Consumer-focused marketing, like social media, is growing exponentially as traditional marketing, including marketing for building materials, takes a big leap into the digital world. Can you imagine life without Facebook or mobile apps that allow seemingly outrageous ideas to become a reality? I think it’s safe to say that we’ve come a long way.

One thing that has stayed the same is the true focus of marketing: the customer. Going back to the basics, businesses spend money on marketing to gain customers. More customers mean more money, which is the goal, right? From the beginning of consumerism, positive customer interactions were the main focus for businesses because a happy customer led to word-of-mouth referrals and more business. Marketing’s goal hasn’t changed – it’s how we get there that’s different.

Looking back at the Grateful Dead’s approach to marketing, many businesses want to feel closer to their fans or customers by getting them involved in the way they market themselves now and in the future. Just like the Grateful Dead included fan-created artwork on posters and even on album covers, businesses are giving customers a real voice nowadays. And they’re using the newest digital technology to do it.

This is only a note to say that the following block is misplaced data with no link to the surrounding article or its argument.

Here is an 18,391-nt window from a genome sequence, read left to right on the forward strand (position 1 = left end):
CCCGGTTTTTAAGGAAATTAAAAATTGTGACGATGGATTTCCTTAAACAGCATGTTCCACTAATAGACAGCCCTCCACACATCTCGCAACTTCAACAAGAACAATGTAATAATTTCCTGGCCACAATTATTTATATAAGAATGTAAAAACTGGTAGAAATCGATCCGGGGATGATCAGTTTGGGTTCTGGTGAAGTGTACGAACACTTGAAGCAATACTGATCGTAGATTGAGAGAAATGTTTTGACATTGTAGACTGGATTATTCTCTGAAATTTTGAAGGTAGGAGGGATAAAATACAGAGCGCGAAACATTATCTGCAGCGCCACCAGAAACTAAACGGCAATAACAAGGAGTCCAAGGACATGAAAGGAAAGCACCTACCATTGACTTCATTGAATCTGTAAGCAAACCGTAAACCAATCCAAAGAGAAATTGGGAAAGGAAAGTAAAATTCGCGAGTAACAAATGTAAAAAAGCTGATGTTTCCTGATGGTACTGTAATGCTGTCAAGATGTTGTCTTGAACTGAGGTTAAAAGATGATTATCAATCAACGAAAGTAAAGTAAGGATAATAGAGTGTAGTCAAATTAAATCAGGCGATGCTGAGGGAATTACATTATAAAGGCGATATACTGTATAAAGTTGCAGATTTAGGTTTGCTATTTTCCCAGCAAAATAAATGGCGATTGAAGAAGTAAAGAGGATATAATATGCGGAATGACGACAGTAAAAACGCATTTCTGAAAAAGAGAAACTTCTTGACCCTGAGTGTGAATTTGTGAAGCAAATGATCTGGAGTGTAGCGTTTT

One company diving right in is Chiquita. With a marketing mission that aims to get customers involved, the banana distributor asked consumers to design customized adaptations of its iconic, 50-year-old blue product sticker. From a group of 50 voted upon finalists, 18 grand prize winners were ultimately featured on bananas nationwide.

The contest, which was promoted on EatAChiquita.com, drew more than 500,000 visitors in its first six months. The site offers fun tools that engage users by allowing them to create customized face stickers, play a “Banana Boogie Battle” video game, create and post Chiquita-themed videos, and chat with other fans.

Other companies, such as the 100-year-old Knoll Bouillon, are following suit with consumer-generated content on its product labels in the form of recipes. Similarly, Mountain Dew is interacting with its customers and supporting local skate shops at the same time with new can designs.

What do consumer-influenced labels mean for the relationship between businesses and their customers? It means that businesses form a deeper relationship and get to know the people who are using their products every day. It’s still all about consumers and probably always will be.


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